Whose side are you on?

Home > Opinion > Columns

print dictionary print

Whose side are you on?

테스트

Students participate in a protest rally near City Hall in central Seoul on Nov. 12 to demand President Park Geun-hye step down. [SHIN IN-SEOP]

In the end, she wants to go all the way. President Park Geun-hye, now a criminal suspect, has made it clear that she will trample on the prosecution’s investigation. After having used the prosecution’s power so frequently over the last four years, she is now criticizing the findings by senior prosecutors — whom she herself had appointed — simply as “groundless.” As she made vice-ministerial appointments last week, she sent a clear message: “I have authority over personnel affairs, so you’d better side with me.”

If we had hoped Park would come to her senses, we had been asking for too much. She does not know how a president should act, so blaming her for being unpresidential is meaningless. The reasons why she must step down are stated in the constitution. Clause 2 of Article 1 states that “the sovereignty of the Republic of Korea resides in the people, and all state authority comes from the people.” Clause 1 of Article 7 states that “all public officials are servants of the people and responsible to them.” So when the people demand her resignation, she must step down.

Does the president think that only 1 million out of 50 million people participated in the protests? A Real Meter poll on Nov. 17 found that 74 percent of respondents want her resignation. “The citizens protesting on the streets are advocates of the will of the people,” said Kim Jong-dae, a former justice in the Constitutional Court. “Their calls are the order of the sovereignty holder. It does not make sense that the president — a servant — go against the order and confront the owners of sovereignty.”

History is the witness. During the resignation of our first president, Syngman Rhee, as a result of the April 19 Revolution in 1960, ministers and National Assembly members played certain roles. On the morning of April 26, Foreign Minister Huh Jung and Defense Minister Kim Jung-yul pressed Rhee to step down. Song Yo-chan, who had declared martial law, arranged a meeting between Rhee and representatives of citizens and students. Rhee reluctantly announced a statement of resignation “if the people want.”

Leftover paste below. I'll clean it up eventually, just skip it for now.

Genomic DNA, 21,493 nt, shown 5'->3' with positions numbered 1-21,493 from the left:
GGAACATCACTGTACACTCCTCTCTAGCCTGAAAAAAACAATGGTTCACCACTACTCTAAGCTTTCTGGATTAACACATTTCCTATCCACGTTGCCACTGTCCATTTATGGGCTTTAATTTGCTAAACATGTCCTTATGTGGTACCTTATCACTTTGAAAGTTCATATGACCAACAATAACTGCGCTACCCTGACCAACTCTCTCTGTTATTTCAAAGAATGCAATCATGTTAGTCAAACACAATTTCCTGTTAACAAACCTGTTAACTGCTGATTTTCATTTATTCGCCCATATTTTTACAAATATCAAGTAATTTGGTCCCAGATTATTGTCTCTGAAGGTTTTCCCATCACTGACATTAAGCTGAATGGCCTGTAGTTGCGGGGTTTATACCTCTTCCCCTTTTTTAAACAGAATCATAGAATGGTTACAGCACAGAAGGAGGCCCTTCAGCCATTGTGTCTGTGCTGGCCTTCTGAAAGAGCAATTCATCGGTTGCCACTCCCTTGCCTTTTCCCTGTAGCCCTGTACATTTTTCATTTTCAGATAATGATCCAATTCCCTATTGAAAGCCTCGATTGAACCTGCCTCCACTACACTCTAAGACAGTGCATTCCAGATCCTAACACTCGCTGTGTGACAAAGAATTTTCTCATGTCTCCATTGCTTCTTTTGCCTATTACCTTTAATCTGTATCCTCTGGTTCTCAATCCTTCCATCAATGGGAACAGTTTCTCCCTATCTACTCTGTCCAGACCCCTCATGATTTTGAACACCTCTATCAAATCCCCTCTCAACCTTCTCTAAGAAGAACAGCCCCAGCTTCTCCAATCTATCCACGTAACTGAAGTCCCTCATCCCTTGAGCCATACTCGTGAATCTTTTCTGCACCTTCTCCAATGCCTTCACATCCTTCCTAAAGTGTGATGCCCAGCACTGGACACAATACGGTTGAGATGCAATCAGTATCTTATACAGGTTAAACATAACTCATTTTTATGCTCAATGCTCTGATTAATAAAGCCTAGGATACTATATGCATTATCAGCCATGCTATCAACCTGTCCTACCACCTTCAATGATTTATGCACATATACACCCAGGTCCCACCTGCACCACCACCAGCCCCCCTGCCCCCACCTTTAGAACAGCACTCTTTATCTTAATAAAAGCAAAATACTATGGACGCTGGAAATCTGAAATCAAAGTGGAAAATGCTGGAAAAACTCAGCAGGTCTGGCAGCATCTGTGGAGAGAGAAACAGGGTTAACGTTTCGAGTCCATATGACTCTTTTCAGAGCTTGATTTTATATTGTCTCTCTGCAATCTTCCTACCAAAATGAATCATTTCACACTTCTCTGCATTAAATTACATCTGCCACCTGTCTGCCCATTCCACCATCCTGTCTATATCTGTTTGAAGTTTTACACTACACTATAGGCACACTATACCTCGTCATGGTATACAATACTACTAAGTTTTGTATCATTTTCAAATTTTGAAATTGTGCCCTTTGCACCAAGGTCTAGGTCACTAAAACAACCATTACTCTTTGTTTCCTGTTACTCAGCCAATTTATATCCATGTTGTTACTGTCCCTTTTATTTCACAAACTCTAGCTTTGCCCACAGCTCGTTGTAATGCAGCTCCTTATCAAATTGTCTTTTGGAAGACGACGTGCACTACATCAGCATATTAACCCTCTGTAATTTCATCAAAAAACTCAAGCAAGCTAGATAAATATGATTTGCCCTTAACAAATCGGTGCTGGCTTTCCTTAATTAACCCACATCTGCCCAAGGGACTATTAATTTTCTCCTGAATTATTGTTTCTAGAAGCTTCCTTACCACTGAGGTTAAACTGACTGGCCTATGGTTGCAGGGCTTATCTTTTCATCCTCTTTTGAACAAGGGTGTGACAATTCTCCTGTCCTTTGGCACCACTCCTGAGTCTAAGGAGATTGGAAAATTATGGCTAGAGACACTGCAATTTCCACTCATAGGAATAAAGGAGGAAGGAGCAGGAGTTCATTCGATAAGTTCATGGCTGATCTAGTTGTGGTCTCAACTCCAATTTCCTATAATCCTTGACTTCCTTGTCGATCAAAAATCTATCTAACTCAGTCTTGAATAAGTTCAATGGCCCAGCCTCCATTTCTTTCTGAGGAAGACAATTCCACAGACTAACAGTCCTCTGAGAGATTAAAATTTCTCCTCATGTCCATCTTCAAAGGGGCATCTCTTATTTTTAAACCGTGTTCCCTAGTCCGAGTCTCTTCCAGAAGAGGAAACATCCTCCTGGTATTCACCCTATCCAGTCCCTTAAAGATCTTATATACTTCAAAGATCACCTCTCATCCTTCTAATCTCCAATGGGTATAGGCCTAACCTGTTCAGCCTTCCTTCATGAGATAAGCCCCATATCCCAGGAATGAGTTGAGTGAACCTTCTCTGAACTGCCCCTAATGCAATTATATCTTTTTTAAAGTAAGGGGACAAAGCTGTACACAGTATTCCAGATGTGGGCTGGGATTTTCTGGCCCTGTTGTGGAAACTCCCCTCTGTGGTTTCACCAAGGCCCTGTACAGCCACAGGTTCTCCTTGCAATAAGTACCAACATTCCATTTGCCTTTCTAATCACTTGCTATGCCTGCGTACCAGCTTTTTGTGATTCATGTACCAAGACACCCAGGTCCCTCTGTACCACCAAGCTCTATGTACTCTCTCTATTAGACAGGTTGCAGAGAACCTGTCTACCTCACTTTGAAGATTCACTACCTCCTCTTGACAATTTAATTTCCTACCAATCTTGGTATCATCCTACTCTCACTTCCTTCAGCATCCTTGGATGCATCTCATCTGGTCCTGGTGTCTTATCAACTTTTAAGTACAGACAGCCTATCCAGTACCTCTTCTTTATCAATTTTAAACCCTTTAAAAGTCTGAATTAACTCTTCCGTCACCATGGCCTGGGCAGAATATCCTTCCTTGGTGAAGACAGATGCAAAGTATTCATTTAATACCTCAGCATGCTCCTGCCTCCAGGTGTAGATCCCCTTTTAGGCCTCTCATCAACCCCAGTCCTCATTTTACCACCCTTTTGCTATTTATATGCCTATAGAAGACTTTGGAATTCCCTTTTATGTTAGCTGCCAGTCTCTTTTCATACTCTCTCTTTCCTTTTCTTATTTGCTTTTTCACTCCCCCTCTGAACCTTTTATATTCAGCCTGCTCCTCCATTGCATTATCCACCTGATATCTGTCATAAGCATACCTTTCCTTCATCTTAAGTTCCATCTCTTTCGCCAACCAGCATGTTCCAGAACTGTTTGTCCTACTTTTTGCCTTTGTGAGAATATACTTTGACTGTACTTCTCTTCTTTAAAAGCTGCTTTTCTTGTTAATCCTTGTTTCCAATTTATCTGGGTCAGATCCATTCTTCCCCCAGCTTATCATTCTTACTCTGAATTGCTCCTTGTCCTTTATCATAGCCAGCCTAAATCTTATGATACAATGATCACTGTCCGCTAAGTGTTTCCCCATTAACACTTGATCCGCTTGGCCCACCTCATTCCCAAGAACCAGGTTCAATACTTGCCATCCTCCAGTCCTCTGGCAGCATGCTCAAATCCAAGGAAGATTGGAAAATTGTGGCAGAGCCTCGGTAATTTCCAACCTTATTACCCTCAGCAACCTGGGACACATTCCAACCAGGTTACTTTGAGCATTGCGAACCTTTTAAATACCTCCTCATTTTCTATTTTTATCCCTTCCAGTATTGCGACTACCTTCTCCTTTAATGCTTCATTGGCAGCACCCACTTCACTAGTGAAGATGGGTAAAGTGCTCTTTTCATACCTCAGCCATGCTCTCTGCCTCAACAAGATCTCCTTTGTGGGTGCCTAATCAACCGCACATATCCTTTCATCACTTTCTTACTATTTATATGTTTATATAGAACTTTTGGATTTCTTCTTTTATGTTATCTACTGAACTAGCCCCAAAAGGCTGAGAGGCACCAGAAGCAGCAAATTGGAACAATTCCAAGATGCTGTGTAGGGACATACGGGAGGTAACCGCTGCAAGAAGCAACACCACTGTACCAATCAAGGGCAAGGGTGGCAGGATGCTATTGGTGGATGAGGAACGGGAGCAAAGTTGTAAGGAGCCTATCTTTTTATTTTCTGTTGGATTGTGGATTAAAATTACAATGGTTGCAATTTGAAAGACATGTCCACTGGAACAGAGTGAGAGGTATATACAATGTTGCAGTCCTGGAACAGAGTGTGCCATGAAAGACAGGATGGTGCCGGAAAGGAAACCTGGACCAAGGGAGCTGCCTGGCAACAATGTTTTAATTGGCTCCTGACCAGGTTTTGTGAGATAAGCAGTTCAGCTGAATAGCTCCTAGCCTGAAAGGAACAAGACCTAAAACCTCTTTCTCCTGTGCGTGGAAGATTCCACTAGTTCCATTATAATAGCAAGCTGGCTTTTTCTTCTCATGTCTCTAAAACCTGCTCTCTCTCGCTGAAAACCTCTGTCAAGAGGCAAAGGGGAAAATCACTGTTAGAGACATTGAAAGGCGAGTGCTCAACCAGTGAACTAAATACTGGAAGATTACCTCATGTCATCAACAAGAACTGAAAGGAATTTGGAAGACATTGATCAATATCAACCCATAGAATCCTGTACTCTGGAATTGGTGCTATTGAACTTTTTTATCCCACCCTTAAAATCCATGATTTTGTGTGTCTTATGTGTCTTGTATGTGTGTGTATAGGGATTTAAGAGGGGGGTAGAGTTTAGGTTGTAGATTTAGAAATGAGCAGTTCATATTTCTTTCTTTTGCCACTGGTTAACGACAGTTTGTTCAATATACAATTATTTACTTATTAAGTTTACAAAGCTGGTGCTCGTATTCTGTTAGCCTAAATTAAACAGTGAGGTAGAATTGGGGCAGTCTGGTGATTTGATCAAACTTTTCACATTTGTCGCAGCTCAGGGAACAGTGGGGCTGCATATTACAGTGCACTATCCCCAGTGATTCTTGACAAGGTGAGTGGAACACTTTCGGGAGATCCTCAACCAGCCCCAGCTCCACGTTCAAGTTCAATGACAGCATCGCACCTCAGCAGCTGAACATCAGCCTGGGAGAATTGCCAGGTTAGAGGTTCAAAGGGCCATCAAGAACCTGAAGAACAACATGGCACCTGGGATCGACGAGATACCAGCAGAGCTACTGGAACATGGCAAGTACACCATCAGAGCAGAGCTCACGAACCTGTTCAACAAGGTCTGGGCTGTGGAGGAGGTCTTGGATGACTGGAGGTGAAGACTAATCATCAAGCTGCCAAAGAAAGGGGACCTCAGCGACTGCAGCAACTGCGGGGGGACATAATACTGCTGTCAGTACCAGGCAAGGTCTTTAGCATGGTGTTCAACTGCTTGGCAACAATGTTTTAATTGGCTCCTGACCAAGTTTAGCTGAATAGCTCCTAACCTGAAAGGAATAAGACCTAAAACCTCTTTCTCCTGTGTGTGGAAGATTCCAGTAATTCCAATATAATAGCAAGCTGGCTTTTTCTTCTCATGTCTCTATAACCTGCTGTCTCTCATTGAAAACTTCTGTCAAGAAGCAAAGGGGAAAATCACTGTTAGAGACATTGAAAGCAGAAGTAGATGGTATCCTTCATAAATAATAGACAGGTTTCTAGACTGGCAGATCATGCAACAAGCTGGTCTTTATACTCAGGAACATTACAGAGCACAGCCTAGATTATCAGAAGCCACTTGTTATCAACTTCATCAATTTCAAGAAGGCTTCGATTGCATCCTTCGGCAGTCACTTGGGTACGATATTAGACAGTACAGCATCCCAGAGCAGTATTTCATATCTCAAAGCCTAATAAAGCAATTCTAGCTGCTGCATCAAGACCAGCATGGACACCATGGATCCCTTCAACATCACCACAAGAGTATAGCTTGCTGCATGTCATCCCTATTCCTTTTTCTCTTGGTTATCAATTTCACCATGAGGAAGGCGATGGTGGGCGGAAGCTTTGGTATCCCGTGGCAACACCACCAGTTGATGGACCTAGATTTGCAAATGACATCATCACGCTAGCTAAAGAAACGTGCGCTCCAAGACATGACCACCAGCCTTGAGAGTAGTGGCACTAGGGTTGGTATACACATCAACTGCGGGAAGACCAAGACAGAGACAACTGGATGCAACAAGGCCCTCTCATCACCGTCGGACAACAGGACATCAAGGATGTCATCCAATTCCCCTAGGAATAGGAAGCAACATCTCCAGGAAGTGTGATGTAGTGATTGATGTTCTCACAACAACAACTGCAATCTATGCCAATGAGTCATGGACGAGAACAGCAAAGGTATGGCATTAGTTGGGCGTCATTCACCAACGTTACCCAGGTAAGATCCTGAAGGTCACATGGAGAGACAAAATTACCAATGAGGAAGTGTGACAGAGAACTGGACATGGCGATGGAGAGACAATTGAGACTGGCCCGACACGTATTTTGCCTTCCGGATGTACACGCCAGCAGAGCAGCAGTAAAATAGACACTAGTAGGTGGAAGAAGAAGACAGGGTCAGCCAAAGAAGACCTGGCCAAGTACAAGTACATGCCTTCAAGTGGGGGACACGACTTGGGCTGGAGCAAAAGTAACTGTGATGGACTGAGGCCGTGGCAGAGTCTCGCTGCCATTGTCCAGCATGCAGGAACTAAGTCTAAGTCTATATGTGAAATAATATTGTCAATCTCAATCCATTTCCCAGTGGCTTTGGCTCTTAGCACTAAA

By the afternoon, the ruling and opposition parties had passed a resolution confirming Rhee’s departure and announced a by-election as well as a constitutional revision toward a parliamentary system. The following day, Rhee submitted a letter of resignation to the National Assembly.

The most important duty of presidential advisers is to inform her of when to exit. If Park has anyone around her, they must tell her straight. Cho Won-dong, Ahn Chong-bum, Woo Byung-woo and Jeong Ho-seong have turned the Blue House into a private club for personal interests and protection.

There was only one person who had worked sincerely: the late Kim Young-han, a former senior presidential secretary for
civil affairs. He fulfilled his last duty to the people with a notebook where he had written down orders from Chief of Staff Kim Ki-choon and the National Intelligence Service’s report on the Sewol Ferry incident.

Kim Ki-choon then pushed Kim Young-han out by labeling him incompetent and disobedient, and now, Kim Ki-choon is also to be investigated by the prosecution.

Followers of the Blue House should feel troubled. I believe some of the Blue House staff, political officials and pro-Park lawmakers are also concerned. When their children ask, “What will you do, father?” they must not hesitate. They must think about what they have lived for, and what they will live for, and make up their minds. They must say to the president, “You must give up. I cannot be on your side any more. I am serving the people.” They must give up their positions and possessions. They must confess their faults that contributed to the worst scandal in the history of our democracy, whether their involvement was big or small.

It may be painful for them to part with their past and the people they had been associated with. But it is a necessary process to serve our sovereignty, defend the pride of public servants and, most of all, as a citizen of the country.

As the autumn leaves fall, young people hold up candles and ask, “Whose side are you on? Are you with the people or with Park Geun-hye?”

JoongAng Ilbo, Nov. 22, Page 30


*The author is an editorial writer of the JoongAng Ilbo.

Kwon Suk-chun
Log in to Twitter or Facebook account to connect
with the Korea JoongAng Daily
help-image Social comment?
s
lock icon

To write comments, please log in to one of the accounts.

Standards Board Policy (0/250자)

What’s Popular Now